It just wouldn’t be Thanksgiving without pie! Thanksgivings at my house growing up always meant at least 4 different kinds of pie. My Mom is an amazing baker and I have many memories of making pie and rolls the day before Thanksgiving. My Mom always used my Grandma’s tried-and-true pie crust recipe. It is written down in a little, flour-covered (now I see that as gluten-covered!) notebook full of precious family recipes.
I tried about 5 different combinations for this gluten-free pie crust before finding the winner. I dare say that this gluten-free pie crust might even be better than the one I had growing up! It is not gluten that makes amazing pie crust. Cold ingredients and the right method make perfect pie crust! This crust is made from a combination of almond flour,sweet rice flour, and potato starch. It has a wonderful taste that you just don’t get in regular pie crust. One of the things I love most about gluten-free baking is being able to fine-tune and customize the taste of baked goods by using different flours.
This pie crust worked phenomenally with pumpkin pie! I also revisited my Mom’s pumpkin pie recipe and gave it a dairy-free makeover. All I did was substitute the evaporated milk for coconut milk and lower the sugar slightly. Easy peasy. I’ll share the recipe in a few days. That filling with this crust made for a truly amazing pumpkin pie! It tasted just like, if not better, than the pumpkin pie of my childhood.Print
- 1/2 cup almond flour
- 1/2 cup sweet rice flour
- 1/2 cup potato starch
- 1 tablespoon whole psyllium husks
- 1 tablespoon sugar
- 1/2 teaspoon fine salt
- 6 tablespoons butter, diced and very cold (or Earth Balance Buttery Spread for Dairy-Free)
- 1 egg
- 2 teaspoons apple cider vinegar
- 3-5 tablespoons ice water
- In a bowl, mix together the almond flour, sweet rice flour, potato starch, psyllium husks, sugar, and salt. In a measuring cup, vigorously whisk together the egg and apple cider vinegar until frothy.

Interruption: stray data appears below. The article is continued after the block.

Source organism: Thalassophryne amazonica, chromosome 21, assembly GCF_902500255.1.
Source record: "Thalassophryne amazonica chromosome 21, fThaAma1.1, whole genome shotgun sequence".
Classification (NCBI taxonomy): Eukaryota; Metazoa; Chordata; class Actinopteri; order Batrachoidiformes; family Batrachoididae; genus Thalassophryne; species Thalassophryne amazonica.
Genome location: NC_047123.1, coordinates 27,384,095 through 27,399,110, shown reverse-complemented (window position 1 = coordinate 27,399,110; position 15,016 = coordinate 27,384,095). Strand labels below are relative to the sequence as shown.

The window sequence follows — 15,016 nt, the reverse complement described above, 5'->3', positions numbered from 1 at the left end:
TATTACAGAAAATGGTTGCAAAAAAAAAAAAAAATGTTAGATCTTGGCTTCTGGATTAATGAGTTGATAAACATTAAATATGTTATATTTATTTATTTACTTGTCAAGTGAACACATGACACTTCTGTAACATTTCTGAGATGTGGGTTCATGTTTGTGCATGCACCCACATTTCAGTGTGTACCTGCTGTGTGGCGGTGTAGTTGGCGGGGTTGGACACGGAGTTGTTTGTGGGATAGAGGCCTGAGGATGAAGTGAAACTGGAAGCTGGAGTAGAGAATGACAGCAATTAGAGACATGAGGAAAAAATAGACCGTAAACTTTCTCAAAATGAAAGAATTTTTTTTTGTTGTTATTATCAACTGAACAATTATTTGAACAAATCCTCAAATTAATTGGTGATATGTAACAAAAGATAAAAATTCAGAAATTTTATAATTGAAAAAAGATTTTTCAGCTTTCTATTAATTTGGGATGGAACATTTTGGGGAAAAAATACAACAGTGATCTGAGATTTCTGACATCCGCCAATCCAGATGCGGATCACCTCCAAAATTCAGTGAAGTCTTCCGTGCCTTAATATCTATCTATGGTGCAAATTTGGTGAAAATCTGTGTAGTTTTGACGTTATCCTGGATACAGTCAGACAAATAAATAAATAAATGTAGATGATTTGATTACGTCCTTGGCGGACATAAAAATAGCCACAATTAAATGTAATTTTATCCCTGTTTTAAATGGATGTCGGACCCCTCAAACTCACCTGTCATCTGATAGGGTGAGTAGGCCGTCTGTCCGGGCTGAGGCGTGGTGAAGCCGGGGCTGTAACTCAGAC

- Add the diced butter and cut it into the mixture using a fork or pastry cutter. You can also pulse this in a food processor.
- When the mixture has a sandy appearance with chunks of butter the size of peas, add the egg mixture and stir to combine. Add the ice water a few tablespoons at a time, stirring until the pie dough comes together.
- Pour the pie crust out onto a piece of plastic wrap and shape it into a disc. Refrigerate for 30 minutes and up to 4 hours. If you are refrigerating more than 30 minutes, let the crust sit on the counter for 10 minutes or so before rolling it out.
- When ready to roll out, lay a piece of parchment paper on a smooth surface and lightly sprinkle with sweet rice flour. Dust the rolling pin with flour and roll the dough to fit a 9-inch pie plate. Gluten-free dough is very delicate, so the parchment will help you transfer it to the dish more easily.
- Transfer the dough to the plate by placing the pie plate upside down on the rolled out crust and flipping it over. Shape the edges. If the dough breaks or tears in the process just press it bake together. While it is more delicate that regular pie dough, it is also much more forgiving. It will be very delicious even with a few patched up cracks.
- Chill the pie crust for 15-30 minutes before baking. Bake according to your recipe’s needs. To pre-bake, prick the crust bottom with a fork and pour in pie weights or beans if using. Bake the crust at 350 F for 15 minutes or until lightly brown.
*Almond Flour burns and browns more easily than regular flour. For this reason it is extra important to place a pie shield or tin foil over the crust edges during prolonged baking.
*Almond flour is different than almond meal. I use blanched almond flour.
*Whole psyllium husks act as a binder.
*This dough is best made and baked the same day. Unfortunately, the dough will dry out too much if made in advance.
*Double this recipe for pies with a top crust like apple or blueberry.